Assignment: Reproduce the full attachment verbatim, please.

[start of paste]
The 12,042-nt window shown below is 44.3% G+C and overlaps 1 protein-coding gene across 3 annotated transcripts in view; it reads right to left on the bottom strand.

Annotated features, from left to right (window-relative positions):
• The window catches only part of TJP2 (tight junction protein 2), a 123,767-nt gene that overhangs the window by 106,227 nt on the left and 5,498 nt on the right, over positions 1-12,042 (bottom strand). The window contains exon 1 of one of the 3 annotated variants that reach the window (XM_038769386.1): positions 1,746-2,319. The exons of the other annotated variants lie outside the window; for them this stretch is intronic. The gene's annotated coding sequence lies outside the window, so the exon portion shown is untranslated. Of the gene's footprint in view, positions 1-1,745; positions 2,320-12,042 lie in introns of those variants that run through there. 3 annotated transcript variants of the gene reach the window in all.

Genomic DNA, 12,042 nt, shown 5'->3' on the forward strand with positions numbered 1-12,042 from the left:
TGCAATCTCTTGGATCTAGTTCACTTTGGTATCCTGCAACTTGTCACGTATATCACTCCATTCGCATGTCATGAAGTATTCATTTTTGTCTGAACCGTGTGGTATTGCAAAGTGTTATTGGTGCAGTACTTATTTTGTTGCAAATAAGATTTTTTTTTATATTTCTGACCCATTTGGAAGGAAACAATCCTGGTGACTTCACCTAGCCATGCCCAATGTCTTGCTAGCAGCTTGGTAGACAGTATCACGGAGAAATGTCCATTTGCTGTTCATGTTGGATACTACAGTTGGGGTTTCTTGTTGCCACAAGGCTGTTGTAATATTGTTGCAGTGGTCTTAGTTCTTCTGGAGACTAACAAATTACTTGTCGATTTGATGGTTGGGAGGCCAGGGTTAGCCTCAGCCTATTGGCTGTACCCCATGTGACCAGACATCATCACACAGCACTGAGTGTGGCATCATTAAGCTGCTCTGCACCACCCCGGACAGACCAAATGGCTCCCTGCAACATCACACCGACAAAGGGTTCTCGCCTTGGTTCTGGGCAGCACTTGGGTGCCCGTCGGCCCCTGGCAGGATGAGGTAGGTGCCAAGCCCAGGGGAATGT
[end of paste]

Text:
The 12,042-nt window shown below is 44.3% G+C and overlaps 1 protein-coding gene across 3 annotated transcripts in view; it reads right to left on the bottom strand.

Annotated features, from left to right (window-relative positions):
• The window catches only part of TJP2 (tight junction protein 2), a 123,767-nt gene that overhangs the window by 106,227 nt on the left and 5,498 nt on the right, over positions 1-12,042 (bottom strand). The window contains exon 1 of one of the 3 annotated variants that reach the window (XM_038769386.1): positions 1,746-2,319. The exons of the other annotated variants lie outside the window; for them this stretch is intronic. The gene's annotated coding sequence lies outside the window, so the exon portion shown is untranslated. Of the gene's footprint in view, positions 1-1,745; positions 2,320-12,042 lie in introns of those variants that run through there. 3 annotated transcript variants of the gene reach the window in all.

Genomic DNA, 12,042 nt, shown 5'->3' on the forward strand with positions numbered 1-12,042 from the left:
TGCAATCTCTTGGATCTAGTTCACTTTGGTATCCTGCAACTTGTCACGTATATCACTCCATTCGCATGTCATGAAGTATTCATTTTTGTCTGAACCGTGTGGTATTGCAAAGTGTTATTGGTGCAGTACTTATTTTGTTGCAAATAAGATTTTTTTTTATATTTCTGACCCATTTGGAAGGAAACAATCCTGGTGACTTCACCTAGCCATGCCCAATGTCTTGCTAGCAGCTTGGTAGACAGTATCACGGAGAAATGTCCATTTGCTGTTCATGTTGGATACTACAGTTGGGGTTTCTTGTTGCCACAAGGCTGTTGTAATATTGTTGCAGTGGTCTTAGTTCTTCTGGAGACTAACAAATTACTTGTCGATTTGATGGTTGGGAGGCCAGGGTTAGCCTCAGCCTATTGGCTGTACCCCATGTGACCAGACATCATCACACAGCACTGAGTGTGGCATCATTAAGCTGCTCTGCACCACCCCGGACAGACCAAATGGCTCCCTGCAACATCACACCGACAAAGGGTTCTCGCCTTGGTTCTGGGCAGCACTTGGGTGCCCGTCGGCCCCTGGCAGGATGAGGTAGGTGCCAAGCCCAGGGGAATGT